There was little time to lose. The 37,500-tonne needed to start construction but awaited confirmation that indigenous could be supplied. Also in the pipeline were a series of warships — four 2,500-tonne corvettes of Project 28; four 6,800-tonne destroyers of Project 15B; and seven 4,900-tonne frigates of Project 17A.

The Defence Metallurgical Research Laboratory (DMRL), a part of DRDO, began working with SAIL, finding a way to produce warship cheaply in quantities that ran into tens of thousands of tonnes. Rourkela Plant found that “tempering and quenching” — which involves heating to red heat and then plunging it into water — gave the required grain structure, but would cost too much. And then came the breakthrough: Bhilai Plant developed a “continuous casting” process and warship grade was now affordable. In 2004, Cochin Shipyard was given the green signal and started taking shape.

Says chairperson, C S Verma: “Our costs twice as much as normal steel, but is still half the cost of imported warship steel. As volumes increase, and our production techniques are refined, we hope the cost will come down.”

Today, Bhilai Plant casts warship plates of up to 20 millimetres thickness without quenching or tempering, supplying the bulk of the requirement for large warships. But thicker plates are also required, albeit in smaller quantities. That is done at the Special Plate Plant (SPP) in Rourkela, which produces plates up to 120 millimetre thick through quenching and tempering.

Special Plate Plant, Rourkela, is emerging as a major special steels centre for defence equipment. It produces armoured plate for the T-90 and Arjun tanks, and the BMP-II infantry combat vehicle, which are built at Avadi and Medak respectively by the Ordnance Factory Board. Its annual capacity of 2,000 tonnes is being upped to 12,000 tonnes.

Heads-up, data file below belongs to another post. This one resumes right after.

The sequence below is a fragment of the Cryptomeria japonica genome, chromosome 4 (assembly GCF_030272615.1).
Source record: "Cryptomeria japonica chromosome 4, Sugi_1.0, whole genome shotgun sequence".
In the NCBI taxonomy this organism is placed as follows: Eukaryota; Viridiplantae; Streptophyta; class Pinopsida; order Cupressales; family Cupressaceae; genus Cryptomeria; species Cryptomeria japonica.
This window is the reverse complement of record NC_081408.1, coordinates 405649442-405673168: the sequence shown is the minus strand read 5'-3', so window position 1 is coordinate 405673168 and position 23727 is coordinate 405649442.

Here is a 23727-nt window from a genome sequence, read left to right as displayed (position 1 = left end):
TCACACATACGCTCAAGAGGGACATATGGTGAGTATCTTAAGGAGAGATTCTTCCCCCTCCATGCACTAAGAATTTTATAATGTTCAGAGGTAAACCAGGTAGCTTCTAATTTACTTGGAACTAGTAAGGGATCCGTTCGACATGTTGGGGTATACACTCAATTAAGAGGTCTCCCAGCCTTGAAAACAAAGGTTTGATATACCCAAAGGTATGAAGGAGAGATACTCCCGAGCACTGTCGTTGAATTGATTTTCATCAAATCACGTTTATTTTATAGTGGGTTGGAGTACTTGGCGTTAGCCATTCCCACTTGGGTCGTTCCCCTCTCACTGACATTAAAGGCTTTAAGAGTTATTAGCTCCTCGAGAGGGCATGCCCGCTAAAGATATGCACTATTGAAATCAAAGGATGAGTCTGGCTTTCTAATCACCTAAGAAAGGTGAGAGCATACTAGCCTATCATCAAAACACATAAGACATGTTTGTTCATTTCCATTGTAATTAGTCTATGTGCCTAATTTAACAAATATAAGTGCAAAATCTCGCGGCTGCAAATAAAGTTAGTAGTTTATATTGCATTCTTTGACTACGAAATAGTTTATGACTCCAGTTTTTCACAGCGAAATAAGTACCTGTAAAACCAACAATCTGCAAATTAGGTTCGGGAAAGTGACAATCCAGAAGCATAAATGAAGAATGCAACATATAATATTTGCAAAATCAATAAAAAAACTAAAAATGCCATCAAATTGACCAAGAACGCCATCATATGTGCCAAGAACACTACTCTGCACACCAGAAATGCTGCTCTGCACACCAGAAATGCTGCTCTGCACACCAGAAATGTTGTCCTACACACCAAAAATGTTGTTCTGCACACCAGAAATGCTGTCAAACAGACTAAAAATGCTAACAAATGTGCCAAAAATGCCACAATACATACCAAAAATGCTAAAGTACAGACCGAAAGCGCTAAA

“(The DRDO’s) research project worth about Rs 4.2 crore has now led to the supply of worth about Rs 550 crore,” points out Dr G Malkondaiah, former DMRL Director who oversaw this project closely.

Being used on the are three special steels — DMR 249A for the hull and body; and DMR 249B, a more resilient steel, which is used for the flight deck that must take the repeated impact of 20-30 tonne fighter aircraft landing. In 2008, DMR Z25 was developed for the floor of compartments that housed heavy equipment like engines and generators. This absorbs the compression and decompression from the heavy equipment.

In the pipeline now is DMR 292A, which will be used for the hull of submarines. This could be used in six conventional submarines that will be built under Project 75I, and in India’s entire fleet of nuclear submarines.

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INS Vikrant's first victory: Being built from Indian steel